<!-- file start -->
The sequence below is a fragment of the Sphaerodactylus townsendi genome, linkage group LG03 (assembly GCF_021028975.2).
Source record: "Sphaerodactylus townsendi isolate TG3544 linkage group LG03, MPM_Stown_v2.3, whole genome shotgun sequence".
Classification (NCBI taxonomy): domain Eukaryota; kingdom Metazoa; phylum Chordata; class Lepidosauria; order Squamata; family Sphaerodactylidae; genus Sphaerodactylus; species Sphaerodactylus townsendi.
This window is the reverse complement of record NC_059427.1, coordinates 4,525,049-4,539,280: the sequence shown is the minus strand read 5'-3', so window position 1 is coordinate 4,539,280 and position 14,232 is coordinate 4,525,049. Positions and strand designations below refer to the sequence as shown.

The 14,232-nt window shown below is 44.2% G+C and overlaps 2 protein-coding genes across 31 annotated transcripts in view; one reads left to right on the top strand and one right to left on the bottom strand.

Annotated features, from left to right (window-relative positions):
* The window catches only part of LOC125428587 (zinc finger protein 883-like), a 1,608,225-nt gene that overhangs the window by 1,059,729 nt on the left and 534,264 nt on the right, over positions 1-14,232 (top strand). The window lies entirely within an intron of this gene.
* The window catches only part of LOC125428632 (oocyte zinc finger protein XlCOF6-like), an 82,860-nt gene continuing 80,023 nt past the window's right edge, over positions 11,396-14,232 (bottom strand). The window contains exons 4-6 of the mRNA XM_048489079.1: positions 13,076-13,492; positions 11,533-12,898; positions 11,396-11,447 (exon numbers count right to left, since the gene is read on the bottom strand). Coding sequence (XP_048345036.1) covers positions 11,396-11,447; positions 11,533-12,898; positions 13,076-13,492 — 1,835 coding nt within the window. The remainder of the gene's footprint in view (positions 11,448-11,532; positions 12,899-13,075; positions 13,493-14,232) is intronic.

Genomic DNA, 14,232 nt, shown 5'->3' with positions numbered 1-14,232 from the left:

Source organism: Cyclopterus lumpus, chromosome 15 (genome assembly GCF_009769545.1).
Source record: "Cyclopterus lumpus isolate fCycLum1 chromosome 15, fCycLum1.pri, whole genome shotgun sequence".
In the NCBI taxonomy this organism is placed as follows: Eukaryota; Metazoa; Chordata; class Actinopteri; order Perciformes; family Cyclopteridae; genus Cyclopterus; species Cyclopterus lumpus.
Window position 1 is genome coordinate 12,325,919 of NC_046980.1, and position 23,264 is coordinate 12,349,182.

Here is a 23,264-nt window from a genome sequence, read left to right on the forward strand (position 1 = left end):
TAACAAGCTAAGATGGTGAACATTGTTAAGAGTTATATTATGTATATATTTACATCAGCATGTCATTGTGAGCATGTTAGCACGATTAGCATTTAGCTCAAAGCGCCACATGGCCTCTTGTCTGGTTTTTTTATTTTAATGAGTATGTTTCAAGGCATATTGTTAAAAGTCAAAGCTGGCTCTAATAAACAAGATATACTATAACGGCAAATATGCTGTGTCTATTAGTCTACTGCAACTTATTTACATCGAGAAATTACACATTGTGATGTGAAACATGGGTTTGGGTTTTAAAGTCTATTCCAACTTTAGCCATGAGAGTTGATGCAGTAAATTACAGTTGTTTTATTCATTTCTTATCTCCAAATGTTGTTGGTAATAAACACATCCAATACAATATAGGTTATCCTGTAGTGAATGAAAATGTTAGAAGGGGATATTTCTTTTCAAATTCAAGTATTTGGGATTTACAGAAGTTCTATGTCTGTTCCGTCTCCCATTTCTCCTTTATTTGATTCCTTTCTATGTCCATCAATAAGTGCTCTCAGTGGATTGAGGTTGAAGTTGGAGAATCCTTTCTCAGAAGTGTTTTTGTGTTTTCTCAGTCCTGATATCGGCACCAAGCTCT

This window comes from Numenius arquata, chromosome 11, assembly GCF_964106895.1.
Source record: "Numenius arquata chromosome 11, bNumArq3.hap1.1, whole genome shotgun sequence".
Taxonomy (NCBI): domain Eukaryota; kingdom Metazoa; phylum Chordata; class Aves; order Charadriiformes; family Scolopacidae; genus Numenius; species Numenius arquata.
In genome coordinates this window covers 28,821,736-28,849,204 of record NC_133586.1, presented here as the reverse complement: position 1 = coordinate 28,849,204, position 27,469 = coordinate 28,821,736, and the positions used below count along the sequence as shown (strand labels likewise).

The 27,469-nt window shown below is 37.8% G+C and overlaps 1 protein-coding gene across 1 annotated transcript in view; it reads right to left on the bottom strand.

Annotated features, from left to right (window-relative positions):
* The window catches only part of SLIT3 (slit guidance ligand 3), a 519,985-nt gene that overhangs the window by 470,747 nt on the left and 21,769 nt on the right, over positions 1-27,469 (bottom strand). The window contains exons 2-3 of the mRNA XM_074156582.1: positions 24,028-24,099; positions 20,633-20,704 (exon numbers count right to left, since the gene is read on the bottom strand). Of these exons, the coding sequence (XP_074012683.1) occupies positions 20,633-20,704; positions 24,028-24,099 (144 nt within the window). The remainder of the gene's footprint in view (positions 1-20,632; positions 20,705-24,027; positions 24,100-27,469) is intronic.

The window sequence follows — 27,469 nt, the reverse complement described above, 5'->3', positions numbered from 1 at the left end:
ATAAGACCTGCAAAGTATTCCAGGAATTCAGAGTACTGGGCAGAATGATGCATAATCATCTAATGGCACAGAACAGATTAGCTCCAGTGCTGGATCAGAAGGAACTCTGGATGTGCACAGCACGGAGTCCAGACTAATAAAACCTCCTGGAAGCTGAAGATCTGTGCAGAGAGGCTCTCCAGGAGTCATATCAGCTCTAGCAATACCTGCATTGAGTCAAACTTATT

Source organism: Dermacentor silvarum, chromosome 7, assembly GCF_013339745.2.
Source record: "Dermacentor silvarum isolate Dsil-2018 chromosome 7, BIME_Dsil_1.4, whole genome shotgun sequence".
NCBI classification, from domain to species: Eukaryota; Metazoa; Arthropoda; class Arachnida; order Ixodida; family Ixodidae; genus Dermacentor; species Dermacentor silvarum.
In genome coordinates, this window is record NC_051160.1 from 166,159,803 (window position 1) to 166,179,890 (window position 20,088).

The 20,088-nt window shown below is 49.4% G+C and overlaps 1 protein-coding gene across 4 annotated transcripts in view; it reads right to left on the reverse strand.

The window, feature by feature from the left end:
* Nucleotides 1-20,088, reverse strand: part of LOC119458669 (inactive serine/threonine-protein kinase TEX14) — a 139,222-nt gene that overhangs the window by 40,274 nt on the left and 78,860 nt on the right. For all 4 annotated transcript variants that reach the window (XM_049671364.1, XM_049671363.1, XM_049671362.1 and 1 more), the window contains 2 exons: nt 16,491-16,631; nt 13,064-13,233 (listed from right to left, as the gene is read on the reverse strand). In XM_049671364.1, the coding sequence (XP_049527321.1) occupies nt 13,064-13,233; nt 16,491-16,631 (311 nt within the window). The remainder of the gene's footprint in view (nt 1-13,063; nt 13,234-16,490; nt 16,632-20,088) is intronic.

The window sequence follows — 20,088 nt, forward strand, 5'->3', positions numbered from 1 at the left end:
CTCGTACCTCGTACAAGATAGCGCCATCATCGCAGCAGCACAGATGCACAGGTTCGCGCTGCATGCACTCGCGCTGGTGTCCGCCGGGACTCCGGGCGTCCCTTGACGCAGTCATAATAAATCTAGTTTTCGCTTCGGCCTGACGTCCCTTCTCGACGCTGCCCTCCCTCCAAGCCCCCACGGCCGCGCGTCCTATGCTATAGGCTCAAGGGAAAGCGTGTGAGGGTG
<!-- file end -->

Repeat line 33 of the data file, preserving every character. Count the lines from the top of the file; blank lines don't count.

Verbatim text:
CTCGTACCTCGTACAAGATAGCGCCATCATCGCAGCAGCACAGATGCACAGGTTCGCGCTGCATGCACTCGCGCTGGTGTCCGCCGGGACTCCGGGCGTCCCTTGACGCAGTCATAATAAATCTAGTTTTCGCTTCGGCCTGACGTCCCTTCTCGACGCTGCCCTCCCTCCAAGCCCCCACGGCCGCGCGTCCTATGCTATAGGCTCAAGGGAAAGCGTGTGAGGGTG